May 22, 2008

BTT: Books vs Movies

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Booking Through Thursday

Suggested by: Superfastreader:

Books and films both tell stories, but what we want from a book can be different from what we want from a movie. Is this true for you? If so, what’s the difference between a book and a movie?

Don’t forget to leave a link to your actual response (so people don’t have to go searching for it) in the comments—or if you prefer, leave your answers in the comments themselves!

I do want something different in a book than I want in a movie. When I read I want something that my mind can munch on, beautifully written or poetic language,the inner conflict of the characters. This doesn't always translate well into film. A director can sometimes get around this with beautiful cinematography or really, really great acting but it's tough. I've actually been impressed lately by a couple of BBC versions of classic novels: Jane Eyre and Bleak House. I understood Jane's attraction to Rochester better (and no it wasn't Toby Stephens. Well, he helped.) and Esther's distaste for Skimpole was more obvious. However, I found BBC's Persuasion ending was strange and un-Austen.

Sometimes a director or producers can take a totally different direction from the book. I've often found that the endings of movies have been completely different than the books to appeal to moviegoers' tastes. Sometimes for the better. The Count of Monte Cristo (2002) was not only spectacular to look at but the ending was much more satisfying than the book's. I think it appealed to a modern audience where the book's might have been fine for a 19th century French crowd.

As long as there are books there will be movie interpretations. And that's okay. I think Jane Eyre will survive as Jane Eyre whether she's played onscreen by Ruth Wilson or Ellen Page. Jane is, afterall, a survivor.


7 comments :

  1. I've not seen the newer version of the Count of Monte Cristo and you have me intrigued by a different ending! I shall have to watch it. I know what you mean about the ending of Persuasion although I id enjoy the version as I developed a bit of a crush on Rupert Penry-Jones, who played Wentworth, and that always helps!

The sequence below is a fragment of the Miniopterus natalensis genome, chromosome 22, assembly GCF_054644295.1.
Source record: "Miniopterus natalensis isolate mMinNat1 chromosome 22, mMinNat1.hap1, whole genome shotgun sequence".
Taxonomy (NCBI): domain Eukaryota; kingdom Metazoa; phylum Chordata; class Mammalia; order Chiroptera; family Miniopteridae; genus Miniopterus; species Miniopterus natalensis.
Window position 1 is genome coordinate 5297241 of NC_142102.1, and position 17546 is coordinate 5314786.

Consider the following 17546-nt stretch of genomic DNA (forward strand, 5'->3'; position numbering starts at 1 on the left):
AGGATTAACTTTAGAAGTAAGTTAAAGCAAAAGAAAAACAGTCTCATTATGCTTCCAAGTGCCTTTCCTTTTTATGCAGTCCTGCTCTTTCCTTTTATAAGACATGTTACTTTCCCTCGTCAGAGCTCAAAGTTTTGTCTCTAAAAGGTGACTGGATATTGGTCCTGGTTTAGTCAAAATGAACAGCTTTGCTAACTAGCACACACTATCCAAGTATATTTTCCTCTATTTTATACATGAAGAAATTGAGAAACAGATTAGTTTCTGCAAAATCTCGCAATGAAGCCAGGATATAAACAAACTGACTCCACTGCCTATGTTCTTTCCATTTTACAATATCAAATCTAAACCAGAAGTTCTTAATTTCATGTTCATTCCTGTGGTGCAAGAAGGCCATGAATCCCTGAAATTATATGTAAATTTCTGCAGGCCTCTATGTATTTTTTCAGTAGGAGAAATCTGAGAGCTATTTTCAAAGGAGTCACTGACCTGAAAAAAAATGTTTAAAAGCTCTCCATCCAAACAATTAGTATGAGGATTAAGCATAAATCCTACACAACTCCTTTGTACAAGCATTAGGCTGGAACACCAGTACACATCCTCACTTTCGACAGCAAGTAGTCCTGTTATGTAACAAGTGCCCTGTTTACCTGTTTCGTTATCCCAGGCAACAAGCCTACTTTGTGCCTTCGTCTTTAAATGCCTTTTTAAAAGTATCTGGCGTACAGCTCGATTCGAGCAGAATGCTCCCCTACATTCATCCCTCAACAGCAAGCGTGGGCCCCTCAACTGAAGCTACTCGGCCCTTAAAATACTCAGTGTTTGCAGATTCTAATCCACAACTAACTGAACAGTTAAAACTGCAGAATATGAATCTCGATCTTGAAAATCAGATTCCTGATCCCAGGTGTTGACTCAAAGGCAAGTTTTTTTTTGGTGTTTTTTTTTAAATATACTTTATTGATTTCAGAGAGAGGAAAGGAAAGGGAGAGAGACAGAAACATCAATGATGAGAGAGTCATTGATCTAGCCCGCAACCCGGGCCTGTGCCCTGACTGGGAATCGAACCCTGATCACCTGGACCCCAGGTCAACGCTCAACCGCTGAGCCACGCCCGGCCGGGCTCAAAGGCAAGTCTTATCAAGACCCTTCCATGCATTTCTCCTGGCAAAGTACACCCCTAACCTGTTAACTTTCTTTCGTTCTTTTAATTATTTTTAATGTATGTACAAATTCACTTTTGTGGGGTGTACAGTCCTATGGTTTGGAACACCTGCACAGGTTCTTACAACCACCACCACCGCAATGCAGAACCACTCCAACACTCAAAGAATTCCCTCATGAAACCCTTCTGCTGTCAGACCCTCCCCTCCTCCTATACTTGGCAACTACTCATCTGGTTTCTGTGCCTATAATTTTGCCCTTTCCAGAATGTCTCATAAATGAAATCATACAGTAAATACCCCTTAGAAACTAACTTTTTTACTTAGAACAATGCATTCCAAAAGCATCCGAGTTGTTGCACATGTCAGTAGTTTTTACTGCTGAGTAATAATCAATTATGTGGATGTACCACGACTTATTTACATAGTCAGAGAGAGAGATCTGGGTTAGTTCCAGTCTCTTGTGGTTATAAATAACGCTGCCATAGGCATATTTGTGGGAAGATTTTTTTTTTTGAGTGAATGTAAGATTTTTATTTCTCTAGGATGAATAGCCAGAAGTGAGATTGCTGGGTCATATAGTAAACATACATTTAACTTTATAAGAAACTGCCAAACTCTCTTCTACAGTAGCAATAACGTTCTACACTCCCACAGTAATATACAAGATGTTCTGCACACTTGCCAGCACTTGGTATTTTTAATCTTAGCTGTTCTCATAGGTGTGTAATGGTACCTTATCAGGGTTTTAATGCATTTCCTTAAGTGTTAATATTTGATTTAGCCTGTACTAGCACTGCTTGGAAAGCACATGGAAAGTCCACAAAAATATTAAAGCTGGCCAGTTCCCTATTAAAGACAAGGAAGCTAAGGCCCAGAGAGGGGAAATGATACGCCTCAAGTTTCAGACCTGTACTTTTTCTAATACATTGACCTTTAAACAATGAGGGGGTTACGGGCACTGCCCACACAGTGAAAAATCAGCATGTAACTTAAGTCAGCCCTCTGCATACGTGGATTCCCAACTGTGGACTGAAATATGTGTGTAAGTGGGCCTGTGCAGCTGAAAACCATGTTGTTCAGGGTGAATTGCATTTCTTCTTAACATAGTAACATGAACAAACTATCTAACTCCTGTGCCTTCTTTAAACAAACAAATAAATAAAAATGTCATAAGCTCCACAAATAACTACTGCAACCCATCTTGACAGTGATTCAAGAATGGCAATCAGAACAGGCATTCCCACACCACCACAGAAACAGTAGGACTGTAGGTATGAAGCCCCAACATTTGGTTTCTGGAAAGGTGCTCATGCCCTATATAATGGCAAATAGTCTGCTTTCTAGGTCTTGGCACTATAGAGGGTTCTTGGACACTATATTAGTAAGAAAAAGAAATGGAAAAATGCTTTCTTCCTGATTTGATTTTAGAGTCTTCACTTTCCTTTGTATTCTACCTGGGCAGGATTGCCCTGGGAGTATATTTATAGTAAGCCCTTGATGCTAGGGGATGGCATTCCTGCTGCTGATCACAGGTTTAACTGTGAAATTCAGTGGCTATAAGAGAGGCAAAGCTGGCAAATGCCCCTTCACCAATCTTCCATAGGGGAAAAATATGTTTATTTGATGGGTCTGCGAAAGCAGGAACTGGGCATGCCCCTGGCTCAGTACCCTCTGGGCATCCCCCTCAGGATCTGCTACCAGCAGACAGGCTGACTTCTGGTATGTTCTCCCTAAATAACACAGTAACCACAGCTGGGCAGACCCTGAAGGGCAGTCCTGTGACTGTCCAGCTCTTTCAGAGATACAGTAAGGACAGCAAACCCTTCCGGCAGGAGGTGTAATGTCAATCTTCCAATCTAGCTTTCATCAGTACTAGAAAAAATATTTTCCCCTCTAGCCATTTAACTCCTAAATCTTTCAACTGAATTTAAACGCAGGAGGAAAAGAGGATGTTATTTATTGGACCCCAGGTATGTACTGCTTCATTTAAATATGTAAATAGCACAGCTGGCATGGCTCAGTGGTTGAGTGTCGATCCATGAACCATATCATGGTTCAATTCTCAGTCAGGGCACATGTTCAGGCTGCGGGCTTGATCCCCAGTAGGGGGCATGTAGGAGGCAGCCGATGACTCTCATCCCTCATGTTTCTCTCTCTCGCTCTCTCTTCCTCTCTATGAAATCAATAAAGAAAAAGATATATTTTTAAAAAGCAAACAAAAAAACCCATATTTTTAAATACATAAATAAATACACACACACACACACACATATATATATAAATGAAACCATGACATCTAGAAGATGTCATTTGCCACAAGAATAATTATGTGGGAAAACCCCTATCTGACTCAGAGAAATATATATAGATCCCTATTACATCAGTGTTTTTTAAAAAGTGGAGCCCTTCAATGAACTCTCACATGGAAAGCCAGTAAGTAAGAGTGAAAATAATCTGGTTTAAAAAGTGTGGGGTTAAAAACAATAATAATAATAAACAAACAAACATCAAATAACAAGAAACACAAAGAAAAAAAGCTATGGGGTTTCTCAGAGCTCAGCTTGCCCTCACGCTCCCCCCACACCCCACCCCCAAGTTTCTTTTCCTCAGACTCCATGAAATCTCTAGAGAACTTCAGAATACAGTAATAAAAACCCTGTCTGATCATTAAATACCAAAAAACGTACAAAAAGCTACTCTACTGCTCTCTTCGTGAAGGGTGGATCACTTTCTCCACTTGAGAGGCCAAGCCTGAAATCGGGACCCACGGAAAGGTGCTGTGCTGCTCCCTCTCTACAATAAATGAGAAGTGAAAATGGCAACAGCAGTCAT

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  2. I totally agree. I was also very impressed with Bleak House. Nice work! But that Persuasion was awful! I actually left a comment on the PBS website complaining about it...along with about 100 other ticked off women! :)

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  3. I think I'm more of a passive movie goer...at times I like to basically disengage and let the images wash over me. Movies like The Other Boleyn Sister and Marie Antoinette were okay setting-wise, but I got so much more out of reading the books. I also tend to appreciate original screenplays over books, but there are some as you mentioned that are well done. I have been saving up the BBC's Bleak House, although I wonder if the fact that they were designed for television makes them somehow different than for the big screen.

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  4. I don't mind when a film goes on a tangent from the book that inspired it. One of my favorite books is The Club Dumas and one of my favorite films is the Ninth Gate. One inspired the other but they are as different as apples and oranges. Happy BTT.

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  5. I agree that some parts of the movies are produced differently so as to suit to moviegoers' tastes, which I feel is a sad thing. I mean, if they are adaptions from the books, they should at least follow as closely as possible, or else why produce them in the first place? Oh well... just my 0.2 cents. ;)

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  6. It bothers me when movie producers completely change a plot or an ending and then call it by the same name as the book. Please don't rewrite classics! I say, if the book isn't going to work as a movie, it should not be made into a movie. If it is, it should have a different name completely. I guess thh fact that movie producers interpret things their own way is one reason I don't like movies (of books) much.

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  7. I agree that books and movies exist as separate story-telling methods and should be judged on their merits within their own media: is a good movie? is a it a good book? Not, is the movie a good representation of the book (as they use different storytelling techniques).
    This, of course, is much harder to do if you read the book and then see the movie. It's pretty much impossible to be objective because you already know the story.

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